Stephanie got me a card on Wednesday to thank me for being such a great husband while she’s been sick. It felt very nice to be appreciated in that way, but I also felt kind of silly. Had I really been that great? I was sick too, and I hadn’t really picked up that much slack around the house. What had I done to deserve such a gift from my wife? I pondered it for a bit and then I decided that, in situations like these, you’re just supposed to be happy. Be happy that she loves me, be happy that she thinks I’m pulling my weight in our relationship and then some, and be happy that she bought me a card to tell me all of this. So, I decided to be happy.
The word “blog” is literally shorthand for “boring;” a vulgar, overused word that strikes your ear with the dull thud of a cudgel to the soft spot of a child. It’s an abbreviation used by journalism drop outs to give legitimacy to their shallow opinions and amateur photography that seems to be permanently stuck in first draft hell.
Though the article this quote is taken from is often hilarious, and I can sympathize with the author on a great many points, I take issue with the self-hate that rants like these are are inducing in struggling writers who blog. Sure, the writing on blogs is generally horrible. Yes, most of the stuff we write on these things comes off reeking of the stench of a first draft. But we have to remember that we write first drafts to get to second drafts. We all have to suck at the beginning in order to learn how to suck less later. And if we use our blogs and journals as a sort of scratchpad for ideas, taking note of the entries that seem to find the most success (however you end up defining success, be it by pageviews, comments, or the warm fuzzy feeling you get while re-reading an entry), and building off of the things we write in these spaces, then I don’t think there is any harm in blogging. In fact, I think blogs and web journals can be an exceptionally valuable tool for a young writer.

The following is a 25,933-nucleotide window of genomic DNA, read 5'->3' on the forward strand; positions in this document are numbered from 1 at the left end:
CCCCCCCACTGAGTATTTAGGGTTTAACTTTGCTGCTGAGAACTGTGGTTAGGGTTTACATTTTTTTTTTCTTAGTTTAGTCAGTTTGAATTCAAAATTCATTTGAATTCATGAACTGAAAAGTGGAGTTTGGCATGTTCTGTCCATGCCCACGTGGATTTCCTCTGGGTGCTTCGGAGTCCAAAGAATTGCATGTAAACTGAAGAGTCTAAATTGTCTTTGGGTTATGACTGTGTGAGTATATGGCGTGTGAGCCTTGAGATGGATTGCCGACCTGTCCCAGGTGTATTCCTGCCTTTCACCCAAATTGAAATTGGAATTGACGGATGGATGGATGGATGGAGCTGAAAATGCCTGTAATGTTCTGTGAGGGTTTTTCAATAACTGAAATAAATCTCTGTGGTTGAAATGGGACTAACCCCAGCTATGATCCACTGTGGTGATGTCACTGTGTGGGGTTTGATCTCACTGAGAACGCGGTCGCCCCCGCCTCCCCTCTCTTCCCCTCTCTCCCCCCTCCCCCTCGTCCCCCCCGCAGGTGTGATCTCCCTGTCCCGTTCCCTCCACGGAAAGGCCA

Back in March, I quoted from an interview with Michael Chabon and Ayelet Waldman in which Ms. Waldman offered the opinion that her short-lived blog was killing her fiction. And I’ll stand by what I said then: “For me, blogging is about getting it all down while it?s in my head, so that I can come back to it later for reference.”
So, bloggers of the world, or at least those of you who have writerly ambitions beyond the confines of the World Wide Web, mine your blog’s archives for material and, most importantly, just keep writing. Write and revise, revise and write, and then revise some more. A writer, very simply, is someone who writes. Don’t let anyone take that away from you.
And to the haters out there I say: If you don’t like it, don’t read it.